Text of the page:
Look for similar items by category: Books Mystery and Suspense Suspense. Select Parent Grandparent Teacher Kid at heart. Age of the child I gave this to:. Hours of Play:. Tell Us Where You Are:. Susan had walked into his office at their house, her face streaked with tears, lips quivering, and pain filled her face. I picked up our voice mails and there was a message from Denise and Mollie. They said that they were my friends and they wanted to be the ones to tell me. They said that they might be able to reconsider once all this stuff was over.
Randy had held her close and between sobs she asked, What did I do? Randy had offered comfort as best he could. Now, he looked at her across the bar. I remember how those nasty bitches hurt you. Today, I was heckled, booed, and told to get off the hill. Same steamroller tactics. They refused to consider changing meeting dates. My name was not on the access list again. Sure as hell did. Last month Reynolds got a contract for over two hundred fifty thousand to install two culverts. S usan stood inside the hanger in the pre-dawn of Monday morning.
The rotors turned and the dark blue helicopter lifted to a hover. The strobe light on its belly flashed a brilliant, intermittent red. The chopper glided toward the north-south runway with it skids two feet above the tarmac. She watched her husband turn right and align himself with taxiway one-eight.
She listened on her handheld radio as Randy broke radio silence on frequency Randy tilted the cyclic slightly forward and the helicopter accelerated. Translation lift boosted speed at about twenty-five knots and the helicopter rose smoothly while turning on course two seven zero. He followed the terrain and watched the edge of the escarpment that marked the upwelling of the coastal foothills come into view.
To the east lay the rural scenery that made up Austin Hills. The first streaks of sunlight slid over the top of Idyllwild Mountain and light streamed across the foothills that framed Franklin County, California. Randy enjoyed a moment of incredible beauty and he was richer for it. The scene always swamped him with a feeling of humility and smallness.
He climbed to two thousand feet and turned to the west to put the sun behind him. Below him lay the ten thousand acres of land that comprised Austin Hills. The source of so much initial hope had become a source of heartbreak and growing despair. He set the friction on the collective a bit tighter, and used the trim button on the cyclic to keep the helicopter stable.
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He rolled the chopper slightly left and took pictures as he traveled high above the roads and streets. He photographed his house, and the houses of those he knew. At home, he would download the pictures onto his computer and store them by date. Austin Hills was still a rural community but it was no longer remote. Inbound and outbound passing lanes converged at the crest of a rise: Four lanes of traffic collapsed into two lanes.
He photographed the area and took a close up of the skid marks from the most recent accident; this year alone that location had been the site of four mishaps. It was impossible to tell from the air where Austin Hills began or where it ended. There were neither fences nor walls to enclose it and its boundaries merged seamlessly into the surrounding forests.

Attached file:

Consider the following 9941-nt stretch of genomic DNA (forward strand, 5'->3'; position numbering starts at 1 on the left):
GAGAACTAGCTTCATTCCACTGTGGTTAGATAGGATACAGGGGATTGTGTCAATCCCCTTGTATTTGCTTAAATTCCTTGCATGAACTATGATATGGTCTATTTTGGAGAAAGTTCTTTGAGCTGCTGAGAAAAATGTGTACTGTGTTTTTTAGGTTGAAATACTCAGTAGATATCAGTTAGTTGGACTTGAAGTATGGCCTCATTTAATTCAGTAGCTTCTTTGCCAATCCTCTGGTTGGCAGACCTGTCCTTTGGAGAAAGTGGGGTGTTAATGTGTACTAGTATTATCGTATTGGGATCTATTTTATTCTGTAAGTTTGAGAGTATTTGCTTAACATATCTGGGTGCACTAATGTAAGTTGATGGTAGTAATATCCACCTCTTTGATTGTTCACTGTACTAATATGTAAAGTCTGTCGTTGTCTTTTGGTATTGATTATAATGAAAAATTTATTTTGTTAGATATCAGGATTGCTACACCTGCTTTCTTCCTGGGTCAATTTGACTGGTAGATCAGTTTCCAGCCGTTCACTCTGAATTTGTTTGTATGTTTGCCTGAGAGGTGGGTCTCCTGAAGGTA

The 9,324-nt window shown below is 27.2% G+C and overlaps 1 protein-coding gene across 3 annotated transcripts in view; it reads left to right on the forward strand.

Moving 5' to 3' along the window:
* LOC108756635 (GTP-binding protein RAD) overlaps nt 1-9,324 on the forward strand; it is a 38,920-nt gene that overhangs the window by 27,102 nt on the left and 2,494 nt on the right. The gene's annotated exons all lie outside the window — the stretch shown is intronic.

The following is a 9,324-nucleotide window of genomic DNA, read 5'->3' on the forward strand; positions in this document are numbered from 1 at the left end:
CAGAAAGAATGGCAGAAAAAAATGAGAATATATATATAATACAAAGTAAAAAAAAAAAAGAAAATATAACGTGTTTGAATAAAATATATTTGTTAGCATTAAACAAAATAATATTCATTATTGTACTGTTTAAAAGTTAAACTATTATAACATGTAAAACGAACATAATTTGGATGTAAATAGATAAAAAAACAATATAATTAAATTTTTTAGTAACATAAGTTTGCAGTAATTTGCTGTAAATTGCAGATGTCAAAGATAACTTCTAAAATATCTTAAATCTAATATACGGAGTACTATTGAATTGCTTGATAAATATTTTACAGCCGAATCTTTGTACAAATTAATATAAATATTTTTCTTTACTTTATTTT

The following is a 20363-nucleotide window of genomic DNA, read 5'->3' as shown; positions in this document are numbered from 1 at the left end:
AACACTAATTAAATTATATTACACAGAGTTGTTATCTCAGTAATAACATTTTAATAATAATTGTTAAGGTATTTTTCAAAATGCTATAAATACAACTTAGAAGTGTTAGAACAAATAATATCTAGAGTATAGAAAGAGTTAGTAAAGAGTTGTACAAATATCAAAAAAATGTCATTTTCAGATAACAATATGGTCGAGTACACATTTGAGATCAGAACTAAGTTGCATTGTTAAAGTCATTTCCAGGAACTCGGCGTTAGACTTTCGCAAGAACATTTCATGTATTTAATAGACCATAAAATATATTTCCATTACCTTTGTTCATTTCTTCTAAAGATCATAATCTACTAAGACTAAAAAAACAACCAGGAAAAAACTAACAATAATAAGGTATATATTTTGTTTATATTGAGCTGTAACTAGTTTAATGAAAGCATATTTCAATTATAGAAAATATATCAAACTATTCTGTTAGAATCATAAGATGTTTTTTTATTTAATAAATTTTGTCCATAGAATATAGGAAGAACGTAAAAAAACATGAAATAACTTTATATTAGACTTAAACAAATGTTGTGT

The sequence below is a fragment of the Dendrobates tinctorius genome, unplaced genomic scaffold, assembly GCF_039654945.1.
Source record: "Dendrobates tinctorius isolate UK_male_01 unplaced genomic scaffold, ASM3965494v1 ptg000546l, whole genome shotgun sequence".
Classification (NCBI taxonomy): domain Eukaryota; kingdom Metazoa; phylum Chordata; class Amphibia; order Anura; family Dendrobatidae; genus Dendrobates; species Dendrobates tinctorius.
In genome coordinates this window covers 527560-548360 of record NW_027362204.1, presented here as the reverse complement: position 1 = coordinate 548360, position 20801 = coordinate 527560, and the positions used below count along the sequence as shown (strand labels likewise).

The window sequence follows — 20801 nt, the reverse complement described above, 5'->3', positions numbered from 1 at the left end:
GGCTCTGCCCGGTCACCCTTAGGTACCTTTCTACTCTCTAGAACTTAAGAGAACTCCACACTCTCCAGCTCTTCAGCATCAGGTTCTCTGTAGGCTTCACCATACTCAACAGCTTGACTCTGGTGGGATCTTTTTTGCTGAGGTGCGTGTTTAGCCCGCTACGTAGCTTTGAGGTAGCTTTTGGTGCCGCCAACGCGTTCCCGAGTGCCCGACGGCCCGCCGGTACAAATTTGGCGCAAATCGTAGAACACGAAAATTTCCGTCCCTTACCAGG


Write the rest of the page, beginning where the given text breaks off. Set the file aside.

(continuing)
Ribbons of paved streets and roads crisscrossed the area where once there were only dirt roads. Power poles and yellow fire hydrants now appeared at regular intervals. Development had come to Austin Hills, and stubborn resistance, in the form of Lincoln Bosworth met it head on. Susan watched Randy approach the airport from the west and monitored the air traffic. Randy hovered at the north end of the airport and then moved sideways to his hanger.
He went through the cool down checklist and slowly the rotors stopped turning. Randy was physically undistinguished except for the fact that he was just plainly … plain. He was less than average height, had a weak build, and a small paunch. He was bald and had a mouth that turned down slightly. He never inspired to greatness, and was a stumbling speaker who got tied up by his emotions and a punishing sense of insecurity. He grew up in abject poverty, and by thirteen his smile had disappeared and a serious countenance filled his face.
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Raised in indifference and disinterest, he learned to rely only on himself. Randy had another quality that seemed to set him apart from all other men. He could piss people off and alienate others without saying a word. Before he spoke, people seemed poised to make him wrong, no matter what he might say. Randy had set up his defenses. He built his life around principles—things he observed and concepts he understood. He could calculate how far a baseball would travel when struck by a bat, but he could not calculate people.
He retired from the Navy and taught himself computer programming. Together he and Susan, his best friend, shared the agony and toil of building a small company. They were able to sell it during the dotcom boom and net enough money to retire. Randy stepped onto the left skid and unplugged his headset from the rear panel of the cockpit. With his headset loosely about his neck, he walked slowly toward the hanger. I took lots of pictures today. Saw some fresh skid marks on Broward; looks like there was another accident. He put the helicopter up on its wheels. Sweat dripping into his eyes reminded him of his advancing years.